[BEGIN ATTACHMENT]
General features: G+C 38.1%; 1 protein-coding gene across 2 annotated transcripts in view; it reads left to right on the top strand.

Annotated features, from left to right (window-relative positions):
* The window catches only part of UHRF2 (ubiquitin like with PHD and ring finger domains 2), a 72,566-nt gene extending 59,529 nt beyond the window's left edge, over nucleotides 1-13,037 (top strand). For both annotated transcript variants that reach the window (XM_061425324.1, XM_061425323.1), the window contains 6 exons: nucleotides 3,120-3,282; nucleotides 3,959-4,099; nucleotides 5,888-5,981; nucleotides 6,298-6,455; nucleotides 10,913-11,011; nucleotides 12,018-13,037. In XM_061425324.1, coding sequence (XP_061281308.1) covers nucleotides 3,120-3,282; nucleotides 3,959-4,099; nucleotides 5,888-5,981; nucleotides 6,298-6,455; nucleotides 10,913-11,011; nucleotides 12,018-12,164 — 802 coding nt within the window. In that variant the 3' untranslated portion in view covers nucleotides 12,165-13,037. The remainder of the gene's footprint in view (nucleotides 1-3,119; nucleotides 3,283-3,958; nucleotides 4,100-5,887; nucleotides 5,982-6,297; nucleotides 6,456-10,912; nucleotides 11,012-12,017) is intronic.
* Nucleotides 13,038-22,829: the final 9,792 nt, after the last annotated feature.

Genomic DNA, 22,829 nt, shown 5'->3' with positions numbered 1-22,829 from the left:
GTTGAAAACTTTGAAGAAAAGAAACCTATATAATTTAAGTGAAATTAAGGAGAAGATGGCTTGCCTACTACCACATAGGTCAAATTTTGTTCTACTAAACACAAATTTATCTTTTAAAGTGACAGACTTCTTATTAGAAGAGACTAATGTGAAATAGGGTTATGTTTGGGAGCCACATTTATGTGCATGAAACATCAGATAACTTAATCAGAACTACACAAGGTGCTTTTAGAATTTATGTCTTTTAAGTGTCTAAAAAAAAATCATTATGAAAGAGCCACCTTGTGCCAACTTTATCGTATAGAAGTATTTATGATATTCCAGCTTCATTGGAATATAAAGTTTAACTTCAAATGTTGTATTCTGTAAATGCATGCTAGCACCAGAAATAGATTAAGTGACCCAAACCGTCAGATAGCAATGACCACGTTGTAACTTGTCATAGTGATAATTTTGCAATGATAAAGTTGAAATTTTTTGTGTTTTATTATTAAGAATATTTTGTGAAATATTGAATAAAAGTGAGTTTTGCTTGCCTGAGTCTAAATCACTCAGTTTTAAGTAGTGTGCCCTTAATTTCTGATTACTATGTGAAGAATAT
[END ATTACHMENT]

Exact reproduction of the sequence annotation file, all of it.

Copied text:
General features: G+C 38.1%; 1 protein-coding gene across 2 annotated transcripts in view; it reads left to right on the top strand.

Annotated features, from left to right (window-relative positions):
* The window catches only part of UHRF2 (ubiquitin like with PHD and ring finger domains 2), a 72,566-nt gene extending 59,529 nt beyond the window's left edge, over nucleotides 1-13,037 (top strand). For both annotated transcript variants that reach the window (XM_061425324.1, XM_061425323.1), the window contains 6 exons: nucleotides 3,120-3,282; nucleotides 3,959-4,099; nucleotides 5,888-5,981; nucleotides 6,298-6,455; nucleotides 10,913-11,011; nucleotides 12,018-13,037. In XM_061425324.1, coding sequence (XP_061281308.1) covers nucleotides 3,120-3,282; nucleotides 3,959-4,099; nucleotides 5,888-5,981; nucleotides 6,298-6,455; nucleotides 10,913-11,011; nucleotides 12,018-12,164 — 802 coding nt within the window. In that variant the 3' untranslated portion in view covers nucleotides 12,165-13,037. The remainder of the gene's footprint in view (nucleotides 1-3,119; nucleotides 3,283-3,958; nucleotides 4,100-5,887; nucleotides 5,982-6,297; nucleotides 6,456-10,912; nucleotides 11,012-12,017) is intronic.
* Nucleotides 13,038-22,829: the final 9,792 nt, after the last annotated feature.

Genomic DNA, 22,829 nt, shown 5'->3' with positions numbered 1-22,829 from the left:
GTTGAAAACTTTGAAGAAAAGAAACCTATATAATTTAAGTGAAATTAAGGAGAAGATGGCTTGCCTACTACCACATAGGTCAAATTTTGTTCTACTAAACACAAATTTATCTTTTAAAGTGACAGACTTCTTATTAGAAGAGACTAATGTGAAATAGGGTTATGTTTGGGAGCCACATTTATGTGCATGAAACATCAGATAACTTAATCAGAACTACACAAGGTGCTTTTAGAATTTATGTCTTTTAAGTGTCTAAAAAAAAATCATTATGAAAGAGCCACCTTGTGCCAACTTTATCGTATAGAAGTATTTATGATATTCCAGCTTCATTGGAATATAAAGTTTAACTTCAAATGTTGTATTCTGTAAATGCATGCTAGCACCAGAAATAGATTAAGTGACCCAAACCGTCAGATAGCAATGACCACGTTGTAACTTGTCATAGTGATAATTTTGCAATGATAAAGTTGAAATTTTTTGTGTTTTATTATTAAGAATATTTTGTGAAATATTGAATAAAAGTGAGTTTTGCTTGCCTGAGTCTAAATCACTCAGTTTTAAGTAGTGTGCCCTTAATTTCTGATTACTATGTGAAGAATAT